So the Fall season is almost upon us and this year’s new and returning shows will have their debuts en masse next starting next week. And once they have bowed on the schedule, the Nielsen ratings will be released and the many prognosticators (myself included) will pounce on those and start making their predictions on which shows count as a hit and which ones have tanked. But then aren’t the overnights that measure the audience based on a show's live broadcast (or same-day viewing on DVR) supposed to be “worthless” (CBS boss Les Moonves’ words)? And why should we judge shows on the early numbers instead of the delayed viewing which gives a more complete accounting of the audience? The networks are claiming that the Live+3 and Live+7 numbers are more important and that those will be the numbers they use to determine the fate of the shows that they air. Should we shift the conversation to those, or do the ratings no longer matter in the multi-platform universe of the Peak TV era?
While it is true that the networks are claiming that they will focus on the delayed viewing numbers and I would argue those are more representative of a show’s audience, there is an important thing to remember here. As with politicians, don’t believe what network executives tell you. They want to draw more attention to the delayed viewing because those numbers look heftier than the paltry stats the overnights have been delivering in the ratings-pocalypse era. But it’s all just a hat trick. With the many, many viewing options in the Peak TV era, split across an overload of content and a variety of platforms, the ratings numbers continue to shrink. That’s especially true of the Big Four broadcast networks (ABC, CBS, FOX, and NBC) because they have seen the largest exodus of viewers over the last few years. So by shifting attention to delayed viewing stats, they turn the focus to the padded numbers to hide the truth of their dwindling audience.
But the fact is that no matter what those network executives tell you, they have a ticker-tape machine with the overnight numbers spewing out the day after their shows air. That’s because those numbers indicate how many people watched during the live broadcast and that’s what is important to the sponsors that paid for advertising time (and that advertising covers the production costs of the shows). Also, the overnights continue to act as a leading indicator of the larger audience that will tune in to these shows (as followers of sites like TV by the Numbers, and TV Grim Reaper and my own Cancelled Sci Fi have seen). The Live+3 and Live+7 numbers will pad the overnights but they typically do not change the relative standings of a show. Last season, FOX’s Minority Report bowed to a disappointing 1.1 rating based on the overnights which improved to a 2.0 when the Live+7 delayed viewing was factored in. But it still ranked as one of the lowest shows on the network no matter which metric it was measured by. And that holds mostly true of all the shows across the broadcast networks. We have seen a few exceptions where moderate to low rated shows like Forever (ABC), Constantine (NBC), and Limitless (CBS) improved their rankings when delayed viewing was factored in. But it didn’t help save them from cancellation, and the “worthless” overnights predicted throughout the season that their networks would cut and run from those shows.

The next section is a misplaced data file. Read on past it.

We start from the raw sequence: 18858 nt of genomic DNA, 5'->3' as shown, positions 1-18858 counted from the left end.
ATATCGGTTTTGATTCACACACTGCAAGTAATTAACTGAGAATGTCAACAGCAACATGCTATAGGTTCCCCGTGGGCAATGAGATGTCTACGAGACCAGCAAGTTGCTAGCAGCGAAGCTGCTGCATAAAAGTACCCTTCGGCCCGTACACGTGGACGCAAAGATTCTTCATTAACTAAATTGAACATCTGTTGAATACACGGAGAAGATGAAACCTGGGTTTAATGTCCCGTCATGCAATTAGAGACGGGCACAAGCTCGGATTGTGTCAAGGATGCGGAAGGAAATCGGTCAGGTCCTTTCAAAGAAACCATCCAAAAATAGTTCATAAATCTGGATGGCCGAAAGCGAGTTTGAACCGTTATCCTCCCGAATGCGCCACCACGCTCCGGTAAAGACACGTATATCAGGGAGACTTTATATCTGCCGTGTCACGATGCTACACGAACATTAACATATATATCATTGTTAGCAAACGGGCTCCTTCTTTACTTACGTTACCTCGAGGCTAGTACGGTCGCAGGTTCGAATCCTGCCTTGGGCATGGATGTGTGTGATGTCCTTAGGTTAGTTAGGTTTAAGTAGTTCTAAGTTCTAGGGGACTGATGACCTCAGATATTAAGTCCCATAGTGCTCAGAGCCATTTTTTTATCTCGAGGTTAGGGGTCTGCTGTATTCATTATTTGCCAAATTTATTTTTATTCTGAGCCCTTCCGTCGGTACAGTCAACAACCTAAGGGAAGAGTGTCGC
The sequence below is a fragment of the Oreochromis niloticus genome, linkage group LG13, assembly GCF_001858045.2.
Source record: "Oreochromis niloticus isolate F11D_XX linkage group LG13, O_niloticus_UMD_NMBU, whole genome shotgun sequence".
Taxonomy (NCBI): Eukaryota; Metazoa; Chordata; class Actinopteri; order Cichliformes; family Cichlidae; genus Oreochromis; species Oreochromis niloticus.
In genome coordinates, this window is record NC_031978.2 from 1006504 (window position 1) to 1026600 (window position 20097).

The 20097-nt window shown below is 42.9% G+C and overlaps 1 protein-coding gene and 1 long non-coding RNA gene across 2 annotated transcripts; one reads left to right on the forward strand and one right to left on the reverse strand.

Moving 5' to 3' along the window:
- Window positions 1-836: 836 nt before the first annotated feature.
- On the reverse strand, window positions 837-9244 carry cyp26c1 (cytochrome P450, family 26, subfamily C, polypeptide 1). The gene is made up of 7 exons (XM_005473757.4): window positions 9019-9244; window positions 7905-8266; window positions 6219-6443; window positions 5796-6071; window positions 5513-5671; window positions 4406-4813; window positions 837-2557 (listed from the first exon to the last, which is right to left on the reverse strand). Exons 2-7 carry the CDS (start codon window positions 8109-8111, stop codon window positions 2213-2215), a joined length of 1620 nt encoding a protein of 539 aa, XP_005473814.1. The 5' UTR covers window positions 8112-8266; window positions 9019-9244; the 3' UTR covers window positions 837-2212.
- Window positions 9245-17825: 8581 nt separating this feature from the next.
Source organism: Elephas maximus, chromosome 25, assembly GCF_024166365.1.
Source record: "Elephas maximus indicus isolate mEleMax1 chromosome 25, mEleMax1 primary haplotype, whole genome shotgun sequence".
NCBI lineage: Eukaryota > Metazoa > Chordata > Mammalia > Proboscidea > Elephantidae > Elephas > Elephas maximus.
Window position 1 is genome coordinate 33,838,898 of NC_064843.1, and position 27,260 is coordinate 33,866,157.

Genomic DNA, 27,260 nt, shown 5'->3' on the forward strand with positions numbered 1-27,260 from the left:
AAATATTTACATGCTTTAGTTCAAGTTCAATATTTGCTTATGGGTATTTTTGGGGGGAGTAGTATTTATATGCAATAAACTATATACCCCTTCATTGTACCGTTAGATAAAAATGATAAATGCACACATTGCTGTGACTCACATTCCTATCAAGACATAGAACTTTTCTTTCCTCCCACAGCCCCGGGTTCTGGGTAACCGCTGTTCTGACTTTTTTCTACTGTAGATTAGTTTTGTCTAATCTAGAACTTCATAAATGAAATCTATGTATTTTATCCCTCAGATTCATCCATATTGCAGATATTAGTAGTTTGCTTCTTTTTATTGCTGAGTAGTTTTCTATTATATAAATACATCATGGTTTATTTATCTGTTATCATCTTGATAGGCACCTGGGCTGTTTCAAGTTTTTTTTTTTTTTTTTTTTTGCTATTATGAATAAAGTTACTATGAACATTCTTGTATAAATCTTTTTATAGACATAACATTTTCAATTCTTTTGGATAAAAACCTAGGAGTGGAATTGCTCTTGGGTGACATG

The above holds mostly true of the broadcast networks as the cable channels have started to change their behavior and appear to pay more attention to the delayed viewing results. But with many of the shows from the cablers slipping to “ratings noise” levels based on the overnights, they have had to change the way they do business. Many have turned to international financing and partnerships to help with funding their productions. And thus the broader picture of a show’s audience is more important to their partners when determining whether or not it is successful. Recent shows like The Shannara Chronicles (MTV), Killjoys (Syfy), and Orphan Black (BBC America) have pulled pretty low numbers based on the overnights, but have seen decent gains when delayed viewing is factored in. “Stickiness” on the social networks (meaning a show trends well on Twitter, Facebook, Instagram, etc.) has also been cited by the cable channels as a measure of success (and even by some of the broadcast nets, though to a much smaller degree).
Of course, you could argue that the ratings are poor representation of the audience, with all the platforms that shows can be viewed on nowadays, and should not be relied on at all. But until a satisfactory measurement replaces them, we are not quite there yet (though new service SymphonyAM appears to be offering a viable alternative). Business is driven by numbers and the television industry has relied on the Nielson ratings for over sixty years. Change comes slow, and the broadcast networks have definitely been lagging far behind despite clear signs of major shifts in the landscape. I’m guessing that the overnights will continue to act as good predictors of the broadcast network cancellation / renewal decisions for at least another year. They won’t be as reliable as in the past, but more often than not, if a show is pulling low overnights in comparison to other programming on one of the broadcast nets, its chances of cancellation increase. That may no longer hold true as soon as five years from now, but we haven’t broken away from the paradigm just yet.
So how do you typically watch television these days? Live, DVR, internet, etc.? Cast your vote in the poll below.